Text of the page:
• apoptosis;
  • cell proliferation;
  • cholecystokinin receptor agonists;
  • cholecystokinin receptor antagonists;
  • HT-29 cells;
  • melatonin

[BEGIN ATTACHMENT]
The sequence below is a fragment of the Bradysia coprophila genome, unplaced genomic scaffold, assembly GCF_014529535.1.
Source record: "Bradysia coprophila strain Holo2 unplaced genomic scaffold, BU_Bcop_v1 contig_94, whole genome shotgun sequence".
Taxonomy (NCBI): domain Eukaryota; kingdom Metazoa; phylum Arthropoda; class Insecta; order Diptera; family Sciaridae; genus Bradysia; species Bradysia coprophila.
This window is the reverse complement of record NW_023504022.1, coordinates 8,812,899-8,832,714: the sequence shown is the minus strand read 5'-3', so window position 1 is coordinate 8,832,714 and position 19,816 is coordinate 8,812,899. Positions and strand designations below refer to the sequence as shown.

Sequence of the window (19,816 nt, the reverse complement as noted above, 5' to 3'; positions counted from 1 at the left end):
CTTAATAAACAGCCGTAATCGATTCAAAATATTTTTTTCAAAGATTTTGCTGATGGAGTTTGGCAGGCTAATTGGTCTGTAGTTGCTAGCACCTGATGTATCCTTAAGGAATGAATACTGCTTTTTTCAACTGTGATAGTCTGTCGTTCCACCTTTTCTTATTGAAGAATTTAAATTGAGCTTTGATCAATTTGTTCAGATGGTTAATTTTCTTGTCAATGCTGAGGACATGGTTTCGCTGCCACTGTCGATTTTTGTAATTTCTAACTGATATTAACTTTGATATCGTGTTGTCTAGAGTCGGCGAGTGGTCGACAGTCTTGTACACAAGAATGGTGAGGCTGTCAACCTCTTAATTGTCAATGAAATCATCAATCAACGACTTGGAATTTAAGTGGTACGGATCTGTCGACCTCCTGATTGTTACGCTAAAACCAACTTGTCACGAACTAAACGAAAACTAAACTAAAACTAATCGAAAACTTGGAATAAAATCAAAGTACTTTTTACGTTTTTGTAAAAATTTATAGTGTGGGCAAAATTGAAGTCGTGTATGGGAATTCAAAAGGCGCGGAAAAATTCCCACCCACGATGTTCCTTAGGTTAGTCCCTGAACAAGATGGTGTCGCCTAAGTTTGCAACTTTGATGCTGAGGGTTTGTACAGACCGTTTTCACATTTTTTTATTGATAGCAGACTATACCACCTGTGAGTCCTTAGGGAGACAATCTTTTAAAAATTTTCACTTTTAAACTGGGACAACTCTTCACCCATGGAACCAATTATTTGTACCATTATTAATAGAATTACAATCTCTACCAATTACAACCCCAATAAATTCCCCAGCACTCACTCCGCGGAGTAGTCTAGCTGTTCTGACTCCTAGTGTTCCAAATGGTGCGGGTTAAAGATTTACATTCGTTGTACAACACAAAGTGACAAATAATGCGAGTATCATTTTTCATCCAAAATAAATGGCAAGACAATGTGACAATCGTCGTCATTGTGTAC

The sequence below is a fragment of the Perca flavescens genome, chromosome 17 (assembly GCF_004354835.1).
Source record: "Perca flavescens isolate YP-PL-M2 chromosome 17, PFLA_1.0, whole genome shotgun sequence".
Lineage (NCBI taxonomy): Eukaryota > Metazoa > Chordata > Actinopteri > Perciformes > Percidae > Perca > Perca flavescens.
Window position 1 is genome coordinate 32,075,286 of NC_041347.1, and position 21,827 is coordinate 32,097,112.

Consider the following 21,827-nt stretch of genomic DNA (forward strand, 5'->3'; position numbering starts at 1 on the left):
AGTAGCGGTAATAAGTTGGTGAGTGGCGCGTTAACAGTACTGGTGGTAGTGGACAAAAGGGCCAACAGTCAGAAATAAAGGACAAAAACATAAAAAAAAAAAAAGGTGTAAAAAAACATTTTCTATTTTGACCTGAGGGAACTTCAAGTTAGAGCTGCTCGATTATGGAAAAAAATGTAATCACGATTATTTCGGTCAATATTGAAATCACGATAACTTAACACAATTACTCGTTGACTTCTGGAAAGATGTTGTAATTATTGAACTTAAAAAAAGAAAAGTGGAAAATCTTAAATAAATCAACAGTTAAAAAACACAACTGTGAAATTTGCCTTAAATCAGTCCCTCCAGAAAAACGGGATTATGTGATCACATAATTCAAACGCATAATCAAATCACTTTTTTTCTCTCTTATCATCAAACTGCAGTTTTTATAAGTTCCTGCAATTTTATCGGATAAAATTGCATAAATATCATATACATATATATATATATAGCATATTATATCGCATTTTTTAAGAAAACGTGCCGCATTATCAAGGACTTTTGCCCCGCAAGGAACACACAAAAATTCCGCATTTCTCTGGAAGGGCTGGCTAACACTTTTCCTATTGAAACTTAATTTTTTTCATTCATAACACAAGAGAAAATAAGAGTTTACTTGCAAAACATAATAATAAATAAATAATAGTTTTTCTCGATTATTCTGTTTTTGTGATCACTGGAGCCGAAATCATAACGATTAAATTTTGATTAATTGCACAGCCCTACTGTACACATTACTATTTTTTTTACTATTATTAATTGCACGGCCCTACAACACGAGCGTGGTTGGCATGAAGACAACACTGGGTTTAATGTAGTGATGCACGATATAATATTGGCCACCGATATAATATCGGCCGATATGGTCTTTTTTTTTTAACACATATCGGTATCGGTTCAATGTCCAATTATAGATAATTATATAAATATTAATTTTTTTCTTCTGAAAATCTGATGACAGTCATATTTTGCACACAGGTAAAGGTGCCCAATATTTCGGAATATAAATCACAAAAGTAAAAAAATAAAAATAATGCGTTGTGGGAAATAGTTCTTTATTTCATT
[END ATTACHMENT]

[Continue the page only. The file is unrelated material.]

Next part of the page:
Abstract:  Some data suggest that cholecystokinin (CCK) receptor agonists stimulate the growth of colon cancer. Melatonin, an endogenous indoleamine with strong antioxidant properties, displays antiproliferative and proapoptotic properties both in vivo or in vitro in several types of tumors. We used HT-29 human colon cancer cells, expressing CCK receptors, to test the antiproliferative effects of several antagonists of CCK-A and/or CCK-B and their possible synergism with melatonin. HT-29 cells were cultured in RPMI 1640 medium supplemented with fetal bovine serum at 37°C. Cell proliferation was assessed by the incorporation of [3H]-thymidine into DNA. Annexin V-FITC plus propidium iodine were used for flow cytometry apoptosis/necrosis evaluation. The following drugs were tested: gastrin (CCK-B agonist); CCK-8s (CCK-A agonist); proglumide (CCK-A plus CCK-B antagonist); lorglumide (CCK-A antagonist); PD 135,158 (CCK-B antagonist and weak CCK-A agonist); devazepide or L 364,718 (CCK-A antagonist); L 365,260 (CCK-B antagonist), and melatonin. The results shown a lack of effects of gastrin on HT-29 cell proliferation, whereas CCK-8s induced proliferation at high doses. The order of the antiproliferative effect of the other drugs was devazepide > lorglumide > proglumide. These drugs produce cell death mainly inducing apoptosis. Melatonin showed strong antiproliferative effect at millimolar concentrations, and it induced apoptotic cell death. Melatonin generally enhanced the antiproliferative effects of devazepide, lorglumide and proglumide and increased the proglumide-induced apoptosis. These results suggest that melatonin and CCK-A antagonists are useful for controlling human colon cancer cell growth in culture and in combined therapy significantly increases their efficiency.